The CGI and crowd-wrangling and disaster-staging are all new and great fun for a director who dealt in intimacy and family relationships before this. The gigantic crash of a big rig tanker truck driven by a drunk and loaded with gasoline into a train carrying toxic chemicals is the central event you've got to stage big-time, and Bauambach does it very nicely indeed: the black cloud of the pricelessly entitled "airborne toxic event" is in fact gorgeous. So also in their way are the car lineups and Eighties actioner-style backup crashes into metal garbage cans, the station wagon floating down the river with the Gladneys in it, the public and private voices fumbling and reshuffling advice and cover stories, just like Covid, as has been widely commented. This is the time when Sam Nivola shines as son Heinrich, the adolescent's rationality setting off Jack's uselessness and denial.

It's been a criticism of this precisely period mid-Eighties film that it's simply dated, and it's also been praised for getting the period just right, and achieving special relevance right now. It's all a bit true and who knows how this movie will age? It may be never better than right now. But it's also going to be fun in future watchings to w0rk out how the film's improvisations extrapolate and translate DeLillo's novel in movie form. It's enjoyable to see how - this comes in the Sam Nivola part - the satire on intellectual fakery indirectly celebrates intelligence. The last part isn't a success but the warmth and sympathy for this couple only grows. Baumbach strongly anchors DeLillo's picture of American's disquietude (their inability to find comfort or escape their mortality through their things and gadgets, in Driver's and Gerwig's humanness. This is a story/book that's mean and nasty and cynical but has a strong thread of love in it. It's this complexity that makes Baumbach's White Noise curiously endearing and memorable. The critical response has been mixed, reflected in a Metacritc rating of only 66%. But I can see why Mike D'Angelo in his "Year in Review" on Patreon makes this film his no. 5 of 10 but also mentions it as the "Outlier' and "Most Underrated," "the finest direction of Baumbach's career" and the movie he's currently most ready to go back to and resample.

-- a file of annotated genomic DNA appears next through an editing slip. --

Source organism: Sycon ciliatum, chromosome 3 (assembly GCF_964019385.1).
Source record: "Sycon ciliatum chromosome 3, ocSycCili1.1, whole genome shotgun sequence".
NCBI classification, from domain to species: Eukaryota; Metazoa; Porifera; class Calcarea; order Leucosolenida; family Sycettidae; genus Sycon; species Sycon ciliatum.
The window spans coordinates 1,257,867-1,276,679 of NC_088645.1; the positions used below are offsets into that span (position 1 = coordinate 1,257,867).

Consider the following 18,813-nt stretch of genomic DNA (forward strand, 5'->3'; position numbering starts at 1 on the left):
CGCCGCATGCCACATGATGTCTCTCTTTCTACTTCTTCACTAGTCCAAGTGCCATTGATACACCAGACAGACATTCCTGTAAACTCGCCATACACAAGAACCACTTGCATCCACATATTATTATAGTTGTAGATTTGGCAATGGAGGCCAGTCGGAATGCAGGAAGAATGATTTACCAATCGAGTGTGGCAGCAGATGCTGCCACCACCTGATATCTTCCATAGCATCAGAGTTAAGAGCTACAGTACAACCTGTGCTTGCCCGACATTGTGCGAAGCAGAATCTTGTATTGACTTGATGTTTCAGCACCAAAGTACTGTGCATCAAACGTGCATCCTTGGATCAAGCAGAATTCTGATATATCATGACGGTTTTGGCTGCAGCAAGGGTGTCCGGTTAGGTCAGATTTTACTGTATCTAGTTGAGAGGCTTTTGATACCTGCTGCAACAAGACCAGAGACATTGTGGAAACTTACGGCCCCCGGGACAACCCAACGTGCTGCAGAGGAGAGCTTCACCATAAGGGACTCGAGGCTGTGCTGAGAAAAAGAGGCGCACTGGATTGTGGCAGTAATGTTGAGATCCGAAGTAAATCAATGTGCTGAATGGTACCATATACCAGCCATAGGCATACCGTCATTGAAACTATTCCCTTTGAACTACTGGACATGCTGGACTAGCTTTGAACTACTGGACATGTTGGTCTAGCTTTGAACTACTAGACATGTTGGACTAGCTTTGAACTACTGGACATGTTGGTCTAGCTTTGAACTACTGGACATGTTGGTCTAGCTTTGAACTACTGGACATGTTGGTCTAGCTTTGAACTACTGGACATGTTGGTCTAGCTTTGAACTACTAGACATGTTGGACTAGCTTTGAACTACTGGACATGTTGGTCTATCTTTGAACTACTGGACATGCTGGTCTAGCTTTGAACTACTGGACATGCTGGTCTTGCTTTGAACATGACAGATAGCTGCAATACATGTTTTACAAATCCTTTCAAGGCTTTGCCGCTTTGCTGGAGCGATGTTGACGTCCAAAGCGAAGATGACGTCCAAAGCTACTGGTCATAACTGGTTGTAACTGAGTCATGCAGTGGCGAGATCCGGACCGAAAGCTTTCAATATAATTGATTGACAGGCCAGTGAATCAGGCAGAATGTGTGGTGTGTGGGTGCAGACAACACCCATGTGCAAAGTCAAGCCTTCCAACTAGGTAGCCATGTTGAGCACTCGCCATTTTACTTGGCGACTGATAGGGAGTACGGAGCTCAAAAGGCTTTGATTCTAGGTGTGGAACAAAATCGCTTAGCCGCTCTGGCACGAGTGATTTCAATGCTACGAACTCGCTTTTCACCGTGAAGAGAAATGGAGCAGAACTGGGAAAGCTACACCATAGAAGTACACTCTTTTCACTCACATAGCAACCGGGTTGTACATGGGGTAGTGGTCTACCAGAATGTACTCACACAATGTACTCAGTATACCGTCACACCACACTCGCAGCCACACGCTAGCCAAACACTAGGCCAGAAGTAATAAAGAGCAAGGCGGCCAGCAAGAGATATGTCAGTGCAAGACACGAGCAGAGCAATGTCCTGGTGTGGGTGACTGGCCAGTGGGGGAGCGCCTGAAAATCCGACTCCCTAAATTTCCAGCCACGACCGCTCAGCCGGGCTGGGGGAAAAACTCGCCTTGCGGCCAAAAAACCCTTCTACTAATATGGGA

White Noise, 136 mins., premiered at Venice Aug. 31, 2022 and debuted in the US in the New York Film Festival as the Opening Night Film Sept. 30 and showed at a dozen other festivals including London, Tokyo, Miami and Lisbon. Limited US theatrical release Nov. 25. From Netflix, US streaming release Dec. 30. Screened for this review online Jan. 1, 2023. Metacritic rating: 66%. AlloCiné press rating 3.7 (74%).

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©Chris Knipp. Blog: http://chrisknipp.blogspot.com/.